In explaining her professional certification in Spiritual Formation, Catherine Inserra said it pushed her “to explore and question my faith in order to provide me with a pathway for life-long spiritual growth as a lay woman in ministry.”
Catherine was recognized at the 178th Northern Illinois Annual Conference at Pheasant Run Resort for completing professional certification in Spiritual Formation. The impact of the learning at the seminary level supported the areas in which she serves, Catherine observed.
The Rev. Lynn Mikels, Certification Registrar on the NIC Board of Ordained Ministry, commended Catherine for her professional certification.
“Catherine and other certified professionals attest to the importance of best practices in specific areas of ministry for the benefit of the church,” she added.
Professional certification for both laity and clergy is available in several areas in addition to Spiritual Formation, including Christian Education, Youth Ministry, Church Administration, and Ministry with the Poor. Certification attests to a high level of knowledge and skill in ministry, according to Mikels.
The Director of Christian Formation and Youth Ministry at Trinity United Methodist Church in Wilmette, Catherine began seeking professional certification some eight years ago at Garrett-Evangelical Theological Seminary. She credits her home church, First United Methodist Church in Park Ridge, where she coordinated Children’s ministry and helped plan worship, with encouraging her to try seminary course work and discovered the professional certification option for laity. Both her home church and Trinity UMC supported her spiritually and financially with scholarships.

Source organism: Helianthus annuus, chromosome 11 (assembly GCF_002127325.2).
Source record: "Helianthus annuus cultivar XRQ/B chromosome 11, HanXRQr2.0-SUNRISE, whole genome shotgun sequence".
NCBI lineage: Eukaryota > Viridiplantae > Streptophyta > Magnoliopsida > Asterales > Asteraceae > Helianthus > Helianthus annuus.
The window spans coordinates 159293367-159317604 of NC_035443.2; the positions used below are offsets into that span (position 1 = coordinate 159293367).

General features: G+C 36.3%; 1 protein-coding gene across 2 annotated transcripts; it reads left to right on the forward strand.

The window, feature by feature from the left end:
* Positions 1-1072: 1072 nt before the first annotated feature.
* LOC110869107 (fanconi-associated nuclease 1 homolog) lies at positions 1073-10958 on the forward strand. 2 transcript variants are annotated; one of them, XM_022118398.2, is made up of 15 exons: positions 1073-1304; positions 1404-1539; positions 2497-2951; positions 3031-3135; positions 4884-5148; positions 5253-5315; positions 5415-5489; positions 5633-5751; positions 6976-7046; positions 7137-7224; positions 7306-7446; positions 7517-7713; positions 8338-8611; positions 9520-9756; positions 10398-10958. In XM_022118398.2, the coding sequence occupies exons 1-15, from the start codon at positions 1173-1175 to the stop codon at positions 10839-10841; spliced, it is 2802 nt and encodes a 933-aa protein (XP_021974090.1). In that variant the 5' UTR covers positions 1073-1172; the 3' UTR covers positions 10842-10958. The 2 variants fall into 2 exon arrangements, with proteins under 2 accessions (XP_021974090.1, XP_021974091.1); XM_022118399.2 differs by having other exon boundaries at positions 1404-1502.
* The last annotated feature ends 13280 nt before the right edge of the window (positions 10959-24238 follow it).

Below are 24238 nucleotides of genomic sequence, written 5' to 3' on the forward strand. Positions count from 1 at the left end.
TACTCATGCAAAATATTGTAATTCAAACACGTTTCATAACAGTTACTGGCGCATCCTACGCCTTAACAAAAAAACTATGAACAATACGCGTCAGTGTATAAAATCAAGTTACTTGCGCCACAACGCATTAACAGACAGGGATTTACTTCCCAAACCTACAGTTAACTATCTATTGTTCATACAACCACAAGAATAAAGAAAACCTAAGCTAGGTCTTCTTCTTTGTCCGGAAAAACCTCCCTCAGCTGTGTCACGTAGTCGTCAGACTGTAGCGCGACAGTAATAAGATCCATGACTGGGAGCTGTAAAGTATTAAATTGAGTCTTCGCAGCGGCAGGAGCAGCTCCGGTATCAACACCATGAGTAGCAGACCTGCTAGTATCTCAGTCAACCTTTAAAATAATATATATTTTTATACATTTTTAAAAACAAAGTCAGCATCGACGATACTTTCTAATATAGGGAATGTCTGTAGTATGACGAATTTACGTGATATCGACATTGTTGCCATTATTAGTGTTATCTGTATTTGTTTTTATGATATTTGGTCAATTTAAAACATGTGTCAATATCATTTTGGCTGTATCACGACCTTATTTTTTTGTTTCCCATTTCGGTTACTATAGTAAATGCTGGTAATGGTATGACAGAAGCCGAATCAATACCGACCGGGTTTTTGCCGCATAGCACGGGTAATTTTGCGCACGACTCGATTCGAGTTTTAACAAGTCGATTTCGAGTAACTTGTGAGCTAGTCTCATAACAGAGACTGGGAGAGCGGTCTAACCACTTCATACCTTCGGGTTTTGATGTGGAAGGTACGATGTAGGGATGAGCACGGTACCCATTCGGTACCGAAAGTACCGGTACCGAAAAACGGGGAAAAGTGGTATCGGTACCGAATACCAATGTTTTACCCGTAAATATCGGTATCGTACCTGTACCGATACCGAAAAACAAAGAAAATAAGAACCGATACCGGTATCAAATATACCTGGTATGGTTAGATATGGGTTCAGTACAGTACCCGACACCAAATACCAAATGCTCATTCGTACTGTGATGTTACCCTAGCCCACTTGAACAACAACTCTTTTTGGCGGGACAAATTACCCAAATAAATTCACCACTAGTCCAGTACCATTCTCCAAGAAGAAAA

The requirements for professional certification are established and monitored by the General Board of Higher Education and Ministry (GBHEM) and administered by the conference through the Board of Ordained Ministry. Requirements include coursework, psychological assessment, personal and professional references, and an interview with the Board of Ordained Ministry. The NIC supports certification through administration of the psychological assessment, recordkeeping, and interviews.
According to Catherine, her professional certification influences her pastoral skills as well as the practical application of resources in the area of Christian Formation. Additionally, “meeting others in seminary [and] sharing rich experiences and insights into the Christian faith and journey are priceless,” she stated.
Having completed professional certification, Catherine is now a Deaconess candidate. She feels that both clergy and lay professors at Garrett provided excellent instruction. Certification, she explains, builds strong and informed leaders to be the church and deepens commitment. She explained that professional certification gave her the opportunity to expand her knowledge and understanding of prayer, discipleship, and overall Christian formation.
“Churches can feel confident in seeking the services of these professionals for consultation, workshops, or employment,” said Mikels, and churches should encourage certification for church staff and seek to employ those who are certified.